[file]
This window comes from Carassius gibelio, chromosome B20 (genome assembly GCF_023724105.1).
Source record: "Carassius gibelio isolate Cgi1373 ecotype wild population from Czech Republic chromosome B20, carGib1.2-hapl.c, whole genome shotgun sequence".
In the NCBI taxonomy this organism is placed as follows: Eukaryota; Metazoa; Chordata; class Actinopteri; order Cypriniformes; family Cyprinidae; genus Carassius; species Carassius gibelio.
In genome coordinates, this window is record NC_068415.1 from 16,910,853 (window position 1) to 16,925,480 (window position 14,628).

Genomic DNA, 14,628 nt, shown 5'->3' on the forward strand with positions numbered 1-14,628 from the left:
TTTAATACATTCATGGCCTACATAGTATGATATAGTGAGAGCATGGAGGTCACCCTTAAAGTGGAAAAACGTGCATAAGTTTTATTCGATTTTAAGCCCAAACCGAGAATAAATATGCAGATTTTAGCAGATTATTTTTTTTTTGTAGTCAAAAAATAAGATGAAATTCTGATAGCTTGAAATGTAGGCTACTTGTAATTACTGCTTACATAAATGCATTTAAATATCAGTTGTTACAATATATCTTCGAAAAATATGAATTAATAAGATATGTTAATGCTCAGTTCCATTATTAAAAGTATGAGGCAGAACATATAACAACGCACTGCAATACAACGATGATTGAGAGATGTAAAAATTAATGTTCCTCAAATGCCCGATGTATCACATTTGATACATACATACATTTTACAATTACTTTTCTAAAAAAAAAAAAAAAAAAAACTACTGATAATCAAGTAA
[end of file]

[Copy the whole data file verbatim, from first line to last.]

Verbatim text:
This window comes from Carassius gibelio, chromosome B20 (genome assembly GCF_023724105.1).
Source record: "Carassius gibelio isolate Cgi1373 ecotype wild population from Czech Republic chromosome B20, carGib1.2-hapl.c, whole genome shotgun sequence".
In the NCBI taxonomy this organism is placed as follows: Eukaryota; Metazoa; Chordata; class Actinopteri; order Cypriniformes; family Cyprinidae; genus Carassius; species Carassius gibelio.
In genome coordinates, this window is record NC_068415.1 from 16,910,853 (window position 1) to 16,925,480 (window position 14,628).

Genomic DNA, 14,628 nt, shown 5'->3' on the forward strand with positions numbered 1-14,628 from the left:
TTTAATACATTCATGGCCTACATAGTATGATATAGTGAGAGCATGGAGGTCACCCTTAAAGTGGAAAAACGTGCATAAGTTTTATTCGATTTTAAGCCCAAACCGAGAATAAATATGCAGATTTTAGCAGATTATTTTTTTTTTGTAGTCAAAAAATAAGATGAAATTCTGATAGCTTGAAATGTAGGCTACTTGTAATTACTGCTTACATAAATGCATTTAAATATCAGTTGTTACAATATATCTTCGAAAAATATGAATTAATAAGATATGTTAATGCTCAGTTCCATTATTAAAAGTATGAGGCAGAACATATAACAACGCACTGCAATACAACGATGATTGAGAGATGTAAAAATTAATGTTCCTCAAATGCCCGATGTATCACATTTGATACATACATACATTTTACAATTACTTTTCTAAAAAAAAAAAAAAAAAAAACTACTGATAATCAAGTAA